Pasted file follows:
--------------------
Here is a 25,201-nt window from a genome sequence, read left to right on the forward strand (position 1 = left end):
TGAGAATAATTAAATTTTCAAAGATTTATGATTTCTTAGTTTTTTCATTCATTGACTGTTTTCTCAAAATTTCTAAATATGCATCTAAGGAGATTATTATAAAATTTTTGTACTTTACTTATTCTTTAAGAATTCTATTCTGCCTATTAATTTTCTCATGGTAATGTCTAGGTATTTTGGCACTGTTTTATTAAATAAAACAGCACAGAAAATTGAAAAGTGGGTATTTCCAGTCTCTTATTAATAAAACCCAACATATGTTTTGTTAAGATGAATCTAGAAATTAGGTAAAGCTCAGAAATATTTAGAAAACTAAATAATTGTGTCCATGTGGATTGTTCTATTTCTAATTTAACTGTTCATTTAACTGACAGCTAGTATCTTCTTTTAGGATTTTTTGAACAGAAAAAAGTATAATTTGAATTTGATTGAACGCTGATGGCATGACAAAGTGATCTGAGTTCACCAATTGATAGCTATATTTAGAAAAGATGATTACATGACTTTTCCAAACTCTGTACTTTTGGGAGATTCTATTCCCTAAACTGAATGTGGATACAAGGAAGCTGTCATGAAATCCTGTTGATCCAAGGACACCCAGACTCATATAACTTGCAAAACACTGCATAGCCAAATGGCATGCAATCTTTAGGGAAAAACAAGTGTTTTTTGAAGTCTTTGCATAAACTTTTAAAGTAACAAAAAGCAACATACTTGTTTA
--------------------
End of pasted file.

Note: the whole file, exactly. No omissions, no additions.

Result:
Here is a 25,201-nt window from a genome sequence, read left to right on the forward strand (position 1 = left end):
TGAGAATAATTAAATTTTCAAAGATTTATGATTTCTTAGTTTTTTCATTCATTGACTGTTTTCTCAAAATTTCTAAATATGCATCTAAGGAGATTATTATAAAATTTTTGTACTTTACTTATTCTTTAAGAATTCTATTCTGCCTATTAATTTTCTCATGGTAATGTCTAGGTATTTTGGCACTGTTTTATTAAATAAAACAGCACAGAAAATTGAAAAGTGGGTATTTCCAGTCTCTTATTAATAAAACCCAACATATGTTTTGTTAAGATGAATCTAGAAATTAGGTAAAGCTCAGAAATATTTAGAAAACTAAATAATTGTGTCCATGTGGATTGTTCTATTTCTAATTTAACTGTTCATTTAACTGACAGCTAGTATCTTCTTTTAGGATTTTTTGAACAGAAAAAAGTATAATTTGAATTTGATTGAACGCTGATGGCATGACAAAGTGATCTGAGTTCACCAATTGATAGCTATATTTAGAAAAGATGATTACATGACTTTTCCAAACTCTGTACTTTTGGGAGATTCTATTCCCTAAACTGAATGTGGATACAAGGAAGCTGTCATGAAATCCTGTTGATCCAAGGACACCCAGACTCATATAACTTGCAAAACACTGCATAGCCAAATGGCATGCAATCTTTAGGGAAAAACAAGTGTTTTTTGAAGTCTTTGCATAAACTTTTAAAGTAACAAAAAGCAACATACTTGTTTA